Boston, Leiden: Brill Academic Publishers, Inc., 2002. Softbound. Octavo, paper covers, xx, 386 pp., bibliography, indexes. Very Good. Item #38597
Samuel Byrskog is Professor of New Testament and Hermeneutics at Göteborg University.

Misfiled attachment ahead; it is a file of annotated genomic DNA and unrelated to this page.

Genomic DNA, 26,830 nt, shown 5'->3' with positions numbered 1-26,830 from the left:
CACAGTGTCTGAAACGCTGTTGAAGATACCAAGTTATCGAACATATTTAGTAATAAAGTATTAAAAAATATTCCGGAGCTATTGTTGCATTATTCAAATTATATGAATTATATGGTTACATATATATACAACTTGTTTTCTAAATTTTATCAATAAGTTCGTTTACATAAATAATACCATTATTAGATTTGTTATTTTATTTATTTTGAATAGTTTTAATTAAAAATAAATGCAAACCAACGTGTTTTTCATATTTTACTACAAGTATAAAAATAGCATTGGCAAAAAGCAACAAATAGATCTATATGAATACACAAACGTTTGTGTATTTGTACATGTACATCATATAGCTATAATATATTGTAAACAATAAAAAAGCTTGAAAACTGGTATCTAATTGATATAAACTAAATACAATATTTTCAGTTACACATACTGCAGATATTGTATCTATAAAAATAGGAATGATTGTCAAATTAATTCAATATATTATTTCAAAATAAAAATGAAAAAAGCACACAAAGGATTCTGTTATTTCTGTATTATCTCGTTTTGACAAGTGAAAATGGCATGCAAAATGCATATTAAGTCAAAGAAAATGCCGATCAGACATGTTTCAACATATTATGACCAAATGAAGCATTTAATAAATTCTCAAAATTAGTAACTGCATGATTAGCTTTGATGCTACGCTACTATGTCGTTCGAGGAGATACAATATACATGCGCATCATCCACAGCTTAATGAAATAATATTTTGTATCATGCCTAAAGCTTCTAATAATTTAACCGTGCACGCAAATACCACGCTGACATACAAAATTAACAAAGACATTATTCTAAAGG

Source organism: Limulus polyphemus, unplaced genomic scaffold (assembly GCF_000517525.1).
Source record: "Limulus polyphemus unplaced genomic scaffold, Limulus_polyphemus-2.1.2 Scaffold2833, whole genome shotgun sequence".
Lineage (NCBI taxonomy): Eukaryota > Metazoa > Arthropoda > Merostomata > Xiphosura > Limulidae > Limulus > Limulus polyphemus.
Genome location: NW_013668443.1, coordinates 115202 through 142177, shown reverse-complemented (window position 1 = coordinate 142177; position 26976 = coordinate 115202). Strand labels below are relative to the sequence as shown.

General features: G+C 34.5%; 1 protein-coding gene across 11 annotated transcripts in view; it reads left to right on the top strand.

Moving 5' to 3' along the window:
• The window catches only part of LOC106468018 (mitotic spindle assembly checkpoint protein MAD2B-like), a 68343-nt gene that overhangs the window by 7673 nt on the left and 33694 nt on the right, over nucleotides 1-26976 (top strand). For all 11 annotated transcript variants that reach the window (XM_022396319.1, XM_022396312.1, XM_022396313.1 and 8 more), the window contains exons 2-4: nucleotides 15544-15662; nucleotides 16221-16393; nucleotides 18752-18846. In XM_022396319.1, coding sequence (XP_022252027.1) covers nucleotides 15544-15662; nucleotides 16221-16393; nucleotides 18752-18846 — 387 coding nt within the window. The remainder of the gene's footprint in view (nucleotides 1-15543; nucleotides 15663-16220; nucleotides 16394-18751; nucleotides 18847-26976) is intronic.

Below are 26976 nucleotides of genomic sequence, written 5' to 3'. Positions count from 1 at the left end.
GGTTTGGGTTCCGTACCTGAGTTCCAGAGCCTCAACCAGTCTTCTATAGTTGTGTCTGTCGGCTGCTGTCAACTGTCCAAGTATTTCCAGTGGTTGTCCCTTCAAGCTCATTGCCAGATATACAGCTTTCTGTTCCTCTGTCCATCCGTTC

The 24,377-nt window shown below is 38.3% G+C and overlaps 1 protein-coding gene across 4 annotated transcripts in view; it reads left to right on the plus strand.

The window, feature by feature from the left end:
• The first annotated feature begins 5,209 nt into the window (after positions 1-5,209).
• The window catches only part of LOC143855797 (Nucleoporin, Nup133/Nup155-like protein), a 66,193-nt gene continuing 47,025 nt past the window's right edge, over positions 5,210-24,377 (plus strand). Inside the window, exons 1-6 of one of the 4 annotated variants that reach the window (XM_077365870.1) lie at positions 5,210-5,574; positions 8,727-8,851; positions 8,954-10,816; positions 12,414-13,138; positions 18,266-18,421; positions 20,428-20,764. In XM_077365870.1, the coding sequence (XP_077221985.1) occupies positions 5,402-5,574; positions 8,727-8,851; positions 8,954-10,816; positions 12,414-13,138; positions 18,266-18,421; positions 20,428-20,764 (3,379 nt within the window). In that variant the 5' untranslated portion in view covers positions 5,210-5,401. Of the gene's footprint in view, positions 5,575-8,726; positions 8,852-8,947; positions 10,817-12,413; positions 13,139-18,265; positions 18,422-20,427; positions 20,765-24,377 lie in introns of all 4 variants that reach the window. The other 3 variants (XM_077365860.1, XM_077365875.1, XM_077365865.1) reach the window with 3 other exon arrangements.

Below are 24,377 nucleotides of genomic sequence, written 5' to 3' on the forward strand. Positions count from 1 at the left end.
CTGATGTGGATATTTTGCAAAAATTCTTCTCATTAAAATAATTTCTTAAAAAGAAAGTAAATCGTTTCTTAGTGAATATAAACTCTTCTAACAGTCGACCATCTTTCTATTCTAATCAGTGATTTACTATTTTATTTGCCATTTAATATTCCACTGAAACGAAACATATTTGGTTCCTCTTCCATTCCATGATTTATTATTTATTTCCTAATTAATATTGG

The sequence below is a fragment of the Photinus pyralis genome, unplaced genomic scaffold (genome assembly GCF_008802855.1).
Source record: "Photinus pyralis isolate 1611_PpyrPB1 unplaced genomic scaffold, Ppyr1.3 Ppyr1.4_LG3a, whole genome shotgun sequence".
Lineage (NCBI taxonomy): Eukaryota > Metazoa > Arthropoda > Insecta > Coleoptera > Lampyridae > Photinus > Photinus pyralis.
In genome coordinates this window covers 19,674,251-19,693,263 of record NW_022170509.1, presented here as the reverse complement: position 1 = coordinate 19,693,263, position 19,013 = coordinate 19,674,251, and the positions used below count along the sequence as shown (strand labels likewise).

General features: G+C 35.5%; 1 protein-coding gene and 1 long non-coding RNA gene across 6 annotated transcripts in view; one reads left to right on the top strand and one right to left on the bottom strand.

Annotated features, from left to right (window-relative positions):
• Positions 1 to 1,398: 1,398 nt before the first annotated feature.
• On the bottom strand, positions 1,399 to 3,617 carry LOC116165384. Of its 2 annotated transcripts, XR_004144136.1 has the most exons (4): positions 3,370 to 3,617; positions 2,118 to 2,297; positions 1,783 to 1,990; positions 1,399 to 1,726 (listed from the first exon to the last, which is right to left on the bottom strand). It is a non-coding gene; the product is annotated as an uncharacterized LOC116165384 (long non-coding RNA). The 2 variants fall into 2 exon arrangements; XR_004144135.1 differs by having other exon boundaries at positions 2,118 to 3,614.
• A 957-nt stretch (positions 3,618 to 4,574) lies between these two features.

Samuel Byrskog employs models from the interdisciplinary field of oral history as presented by Paul Thompson, coupled with insights from cultural anthropology, in order to examine the interaction between the present and the past as the gospel tradition evolved. The ancient Greek and Roman historians, with their use of eyewitness testimony as sources to the past and as central elements in interpretive and narrativizing processes of the present, serve as the basis for unraveling culture-specific patterns of oral history, and thus for conceptualizing similar aspects during the development of the gospel tradition. Eyewitness testimonies played a central but varying role in early Christianity. They were transmitted in the matrix of discipleship, where verbal and behavioral traditions were passed on through acts of mimesis. The folkloristic notion of re-oralization explains how oral accounts regularly interacted with written texts, indicating a vivid and engaged relationship to the past as well as the semantic significance of oral communication and performance. Factual truth was essential but inseparable from interpreted truth during the course of investigation, transmission, and composition. The gospel tradition developed through a subtle interaction between the unique historic events of the past and the various circumstances of the present. The narrative and historical dimensions of a text cannot be separated, because the semantic codes of a text are often located in the culture and not in the text itself. The gospels are therefore the synthesis of history and story, intertwining the horizons of the past and of the present in their own right.